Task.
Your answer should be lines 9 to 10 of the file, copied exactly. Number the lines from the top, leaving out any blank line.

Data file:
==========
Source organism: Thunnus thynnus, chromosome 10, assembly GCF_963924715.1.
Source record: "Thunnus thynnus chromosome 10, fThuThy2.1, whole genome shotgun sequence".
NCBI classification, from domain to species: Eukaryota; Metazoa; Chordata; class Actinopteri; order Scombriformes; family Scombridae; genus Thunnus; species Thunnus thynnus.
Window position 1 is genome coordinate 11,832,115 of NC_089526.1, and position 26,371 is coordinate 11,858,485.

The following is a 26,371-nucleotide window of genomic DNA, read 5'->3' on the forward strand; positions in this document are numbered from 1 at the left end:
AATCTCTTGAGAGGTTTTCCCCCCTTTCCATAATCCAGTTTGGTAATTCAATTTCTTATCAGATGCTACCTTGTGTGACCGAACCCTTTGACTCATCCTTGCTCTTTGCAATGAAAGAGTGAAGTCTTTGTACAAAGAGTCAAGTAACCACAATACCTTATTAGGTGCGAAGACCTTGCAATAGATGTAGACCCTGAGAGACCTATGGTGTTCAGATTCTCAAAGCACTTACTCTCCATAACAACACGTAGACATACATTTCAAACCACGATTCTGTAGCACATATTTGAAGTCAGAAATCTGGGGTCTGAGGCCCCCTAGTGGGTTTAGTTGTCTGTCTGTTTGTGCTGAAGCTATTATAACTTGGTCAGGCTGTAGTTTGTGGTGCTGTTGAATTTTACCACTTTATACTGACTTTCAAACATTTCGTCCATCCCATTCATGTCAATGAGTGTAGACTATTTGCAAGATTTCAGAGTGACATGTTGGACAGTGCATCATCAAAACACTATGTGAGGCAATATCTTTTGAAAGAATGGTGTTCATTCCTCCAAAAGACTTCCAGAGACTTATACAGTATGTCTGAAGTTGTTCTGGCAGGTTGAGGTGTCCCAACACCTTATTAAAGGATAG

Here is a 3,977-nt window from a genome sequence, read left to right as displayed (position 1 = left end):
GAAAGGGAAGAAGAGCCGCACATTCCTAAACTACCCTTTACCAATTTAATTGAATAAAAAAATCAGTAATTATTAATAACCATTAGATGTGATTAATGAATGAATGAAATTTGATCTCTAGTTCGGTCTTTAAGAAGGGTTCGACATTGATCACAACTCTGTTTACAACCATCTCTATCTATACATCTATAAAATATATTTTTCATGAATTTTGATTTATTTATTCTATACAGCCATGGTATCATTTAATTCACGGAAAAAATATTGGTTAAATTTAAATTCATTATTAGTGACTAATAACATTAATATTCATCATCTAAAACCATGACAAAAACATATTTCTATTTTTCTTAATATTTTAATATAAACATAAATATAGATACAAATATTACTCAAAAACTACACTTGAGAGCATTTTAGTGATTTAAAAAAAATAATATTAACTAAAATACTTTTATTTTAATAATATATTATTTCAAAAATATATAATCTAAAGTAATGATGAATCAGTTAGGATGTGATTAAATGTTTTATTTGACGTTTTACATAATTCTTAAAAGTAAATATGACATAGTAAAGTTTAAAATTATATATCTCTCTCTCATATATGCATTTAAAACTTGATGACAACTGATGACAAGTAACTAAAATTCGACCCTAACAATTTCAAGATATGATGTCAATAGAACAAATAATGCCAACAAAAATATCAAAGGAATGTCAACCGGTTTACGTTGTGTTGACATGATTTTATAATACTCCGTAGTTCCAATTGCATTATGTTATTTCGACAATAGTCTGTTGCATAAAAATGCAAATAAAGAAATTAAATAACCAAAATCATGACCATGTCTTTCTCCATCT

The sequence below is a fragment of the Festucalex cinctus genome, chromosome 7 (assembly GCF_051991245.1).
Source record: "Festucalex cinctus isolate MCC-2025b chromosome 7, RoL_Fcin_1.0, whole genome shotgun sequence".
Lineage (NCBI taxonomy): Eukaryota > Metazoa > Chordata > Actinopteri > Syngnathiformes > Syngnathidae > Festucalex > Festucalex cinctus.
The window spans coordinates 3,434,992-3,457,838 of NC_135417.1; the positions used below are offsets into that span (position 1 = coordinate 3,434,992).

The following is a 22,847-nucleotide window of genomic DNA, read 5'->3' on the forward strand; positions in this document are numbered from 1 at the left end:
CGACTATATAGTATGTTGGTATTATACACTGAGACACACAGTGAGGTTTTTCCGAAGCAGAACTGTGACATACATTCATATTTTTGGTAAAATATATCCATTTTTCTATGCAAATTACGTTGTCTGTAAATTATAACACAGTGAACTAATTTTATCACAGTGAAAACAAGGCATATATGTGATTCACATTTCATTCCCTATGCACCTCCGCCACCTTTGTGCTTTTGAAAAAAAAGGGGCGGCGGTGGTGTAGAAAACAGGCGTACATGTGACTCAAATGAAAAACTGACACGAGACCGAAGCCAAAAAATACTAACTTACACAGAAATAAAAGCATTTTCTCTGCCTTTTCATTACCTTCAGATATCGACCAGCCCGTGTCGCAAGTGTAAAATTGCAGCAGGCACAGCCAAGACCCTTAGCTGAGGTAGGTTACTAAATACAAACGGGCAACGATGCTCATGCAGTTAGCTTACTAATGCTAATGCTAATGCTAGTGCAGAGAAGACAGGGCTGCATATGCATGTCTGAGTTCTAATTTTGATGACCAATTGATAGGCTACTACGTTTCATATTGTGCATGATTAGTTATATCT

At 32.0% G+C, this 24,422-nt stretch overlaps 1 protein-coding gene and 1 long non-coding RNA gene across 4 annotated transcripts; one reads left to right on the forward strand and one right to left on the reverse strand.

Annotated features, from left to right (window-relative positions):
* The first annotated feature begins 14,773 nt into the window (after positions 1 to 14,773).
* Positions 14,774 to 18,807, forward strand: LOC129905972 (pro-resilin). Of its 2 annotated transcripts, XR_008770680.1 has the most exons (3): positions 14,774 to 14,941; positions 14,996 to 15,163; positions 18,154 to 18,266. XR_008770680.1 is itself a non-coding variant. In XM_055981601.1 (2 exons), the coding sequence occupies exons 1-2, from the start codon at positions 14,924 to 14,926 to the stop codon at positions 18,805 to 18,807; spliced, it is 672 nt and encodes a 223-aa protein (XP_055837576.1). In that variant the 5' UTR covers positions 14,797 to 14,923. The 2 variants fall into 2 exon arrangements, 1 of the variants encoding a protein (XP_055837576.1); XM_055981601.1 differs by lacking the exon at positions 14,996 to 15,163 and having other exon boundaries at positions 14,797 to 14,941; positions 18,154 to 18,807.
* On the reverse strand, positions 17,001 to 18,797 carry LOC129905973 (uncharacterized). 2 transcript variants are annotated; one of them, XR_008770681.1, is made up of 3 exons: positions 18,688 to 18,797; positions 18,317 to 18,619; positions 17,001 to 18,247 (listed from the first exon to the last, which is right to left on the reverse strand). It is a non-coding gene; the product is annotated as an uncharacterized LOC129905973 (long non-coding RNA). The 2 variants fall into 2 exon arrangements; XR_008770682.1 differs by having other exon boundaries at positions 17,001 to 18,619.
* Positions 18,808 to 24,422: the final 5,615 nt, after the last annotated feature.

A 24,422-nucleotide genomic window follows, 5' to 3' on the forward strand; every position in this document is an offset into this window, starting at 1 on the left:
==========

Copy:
The sequence below is a fragment of the Festucalex cinctus genome, chromosome 7 (assembly GCF_051991245.1).
Source record: "Festucalex cinctus isolate MCC-2025b chromosome 7, RoL_Fcin_1.0, whole genome shotgun sequence".